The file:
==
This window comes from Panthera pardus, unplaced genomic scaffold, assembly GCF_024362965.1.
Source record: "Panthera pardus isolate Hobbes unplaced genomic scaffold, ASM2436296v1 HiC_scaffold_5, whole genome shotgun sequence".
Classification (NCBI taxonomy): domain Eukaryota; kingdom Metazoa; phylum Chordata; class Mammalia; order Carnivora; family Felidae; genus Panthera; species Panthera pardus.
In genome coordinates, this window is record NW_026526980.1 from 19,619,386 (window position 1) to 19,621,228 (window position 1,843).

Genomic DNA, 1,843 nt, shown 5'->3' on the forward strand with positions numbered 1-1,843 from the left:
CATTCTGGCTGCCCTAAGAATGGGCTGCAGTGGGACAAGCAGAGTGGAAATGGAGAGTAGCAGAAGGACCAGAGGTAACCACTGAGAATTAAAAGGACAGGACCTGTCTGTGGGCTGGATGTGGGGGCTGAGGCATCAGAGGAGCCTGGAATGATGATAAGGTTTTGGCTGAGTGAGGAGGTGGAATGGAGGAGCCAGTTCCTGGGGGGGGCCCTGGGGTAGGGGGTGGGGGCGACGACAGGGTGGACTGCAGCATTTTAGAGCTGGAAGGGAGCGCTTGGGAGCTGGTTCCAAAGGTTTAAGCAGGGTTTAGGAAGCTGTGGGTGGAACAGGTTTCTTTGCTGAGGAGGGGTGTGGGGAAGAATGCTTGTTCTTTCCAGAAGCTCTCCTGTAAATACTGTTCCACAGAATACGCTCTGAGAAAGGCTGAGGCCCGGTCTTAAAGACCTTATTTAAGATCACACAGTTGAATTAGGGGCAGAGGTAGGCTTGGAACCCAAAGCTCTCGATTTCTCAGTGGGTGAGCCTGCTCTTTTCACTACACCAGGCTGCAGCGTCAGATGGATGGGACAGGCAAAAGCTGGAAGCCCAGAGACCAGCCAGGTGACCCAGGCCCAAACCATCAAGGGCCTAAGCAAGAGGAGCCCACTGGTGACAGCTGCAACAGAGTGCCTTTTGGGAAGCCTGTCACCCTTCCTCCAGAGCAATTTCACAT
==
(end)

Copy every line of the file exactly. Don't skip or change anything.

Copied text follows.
This window comes from Panthera pardus, unplaced genomic scaffold, assembly GCF_024362965.1.
Source record: "Panthera pardus isolate Hobbes unplaced genomic scaffold, ASM2436296v1 HiC_scaffold_5, whole genome shotgun sequence".
Classification (NCBI taxonomy): domain Eukaryota; kingdom Metazoa; phylum Chordata; class Mammalia; order Carnivora; family Felidae; genus Panthera; species Panthera pardus.
In genome coordinates, this window is record NW_026526980.1 from 19,619,386 (window position 1) to 19,621,228 (window position 1,843).

Genomic DNA, 1,843 nt, shown 5'->3' on the forward strand with positions numbered 1-1,843 from the left:
CATTCTGGCTGCCCTAAGAATGGGCTGCAGTGGGACAAGCAGAGTGGAAATGGAGAGTAGCAGAAGGACCAGAGGTAACCACTGAGAATTAAAAGGACAGGACCTGTCTGTGGGCTGGATGTGGGGGCTGAGGCATCAGAGGAGCCTGGAATGATGATAAGGTTTTGGCTGAGTGAGGAGGTGGAATGGAGGAGCCAGTTCCTGGGGGGGGCCCTGGGGTAGGGGGTGGGGGCGACGACAGGGTGGACTGCAGCATTTTAGAGCTGGAAGGGAGCGCTTGGGAGCTGGTTCCAAAGGTTTAAGCAGGGTTTAGGAAGCTGTGGGTGGAACAGGTTTCTTTGCTGAGGAGGGGTGTGGGGAAGAATGCTTGTTCTTTCCAGAAGCTCTCCTGTAAATACTGTTCCACAGAATACGCTCTGAGAAAGGCTGAGGCCCGGTCTTAAAGACCTTATTTAAGATCACACAGTTGAATTAGGGGCAGAGGTAGGCTTGGAACCCAAAGCTCTCGATTTCTCAGTGGGTGAGCCTGCTCTTTTCACTACACCAGGCTGCAGCGTCAGATGGATGGGACAGGCAAAAGCTGGAAGCCCAGAGACCAGCCAGGTGACCCAGGCCCAAACCATCAAGGGCCTAAGCAAGAGGAGCCCACTGGTGACAGCTGCAACAGAGTGCCTTTTGGGAAGCCTGTCACCCTTCCTCCAGAGCAATTTCACAT